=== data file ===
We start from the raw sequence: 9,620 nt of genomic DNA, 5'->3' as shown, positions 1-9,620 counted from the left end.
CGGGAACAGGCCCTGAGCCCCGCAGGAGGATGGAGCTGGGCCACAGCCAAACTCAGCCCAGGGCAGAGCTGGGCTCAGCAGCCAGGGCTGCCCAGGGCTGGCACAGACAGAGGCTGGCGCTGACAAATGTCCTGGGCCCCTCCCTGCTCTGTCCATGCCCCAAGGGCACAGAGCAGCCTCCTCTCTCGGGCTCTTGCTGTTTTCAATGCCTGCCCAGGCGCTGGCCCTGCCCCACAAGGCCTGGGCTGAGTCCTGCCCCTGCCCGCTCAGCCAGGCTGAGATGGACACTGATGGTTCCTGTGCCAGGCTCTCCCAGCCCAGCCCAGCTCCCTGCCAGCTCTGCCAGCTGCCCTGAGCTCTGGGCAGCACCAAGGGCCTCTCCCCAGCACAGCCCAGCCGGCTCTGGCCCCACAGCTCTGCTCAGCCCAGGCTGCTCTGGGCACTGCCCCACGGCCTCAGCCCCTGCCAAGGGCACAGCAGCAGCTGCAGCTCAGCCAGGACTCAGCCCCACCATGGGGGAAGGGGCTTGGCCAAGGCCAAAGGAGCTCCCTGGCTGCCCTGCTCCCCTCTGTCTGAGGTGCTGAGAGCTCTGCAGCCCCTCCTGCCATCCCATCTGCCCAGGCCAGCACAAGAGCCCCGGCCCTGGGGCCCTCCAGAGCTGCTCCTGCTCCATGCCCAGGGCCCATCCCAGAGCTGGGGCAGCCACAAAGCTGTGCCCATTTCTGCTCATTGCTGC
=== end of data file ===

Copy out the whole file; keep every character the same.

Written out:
We start from the raw sequence: 9,620 nt of genomic DNA, 5'->3' as shown, positions 1-9,620 counted from the left end.
CGGGAACAGGCCCTGAGCCCCGCAGGAGGATGGAGCTGGGCCACAGCCAAACTCAGCCCAGGGCAGAGCTGGGCTCAGCAGCCAGGGCTGCCCAGGGCTGGCACAGACAGAGGCTGGCGCTGACAAATGTCCTGGGCCCCTCCCTGCTCTGTCCATGCCCCAAGGGCACAGAGCAGCCTCCTCTCTCGGGCTCTTGCTGTTTTCAATGCCTGCCCAGGCGCTGGCCCTGCCCCACAAGGCCTGGGCTGAGTCCTGCCCCTGCCCGCTCAGCCAGGCTGAGATGGACACTGATGGTTCCTGTGCCAGGCTCTCCCAGCCCAGCCCAGCTCCCTGCCAGCTCTGCCAGCTGCCCTGAGCTCTGGGCAGCACCAAGGGCCTCTCCCCAGCACAGCCCAGCCGGCTCTGGCCCCACAGCTCTGCTCAGCCCAGGCTGCTCTGGGCACTGCCCCACGGCCTCAGCCCCTGCCAAGGGCACAGCAGCAGCTGCAGCTCAGCCAGGACTCAGCCCCACCATGGGGGAAGGGGCTTGGCCAAGGCCAAAGGAGCTCCCTGGCTGCCCTGCTCCCCTCTGTCTGAGGTGCTGAGAGCTCTGCAGCCCCTCCTGCCATCCCATCTGCCCAGGCCAGCACAAGAGCCCCGGCCCTGGGGCCCTCCAGAGCTGCTCCTGCTCCATGCCCAGGGCCCATCCCAGAGCTGGGGCAGCCACAAAGCTGTGCCCATTTCTGCTCATTGCTGC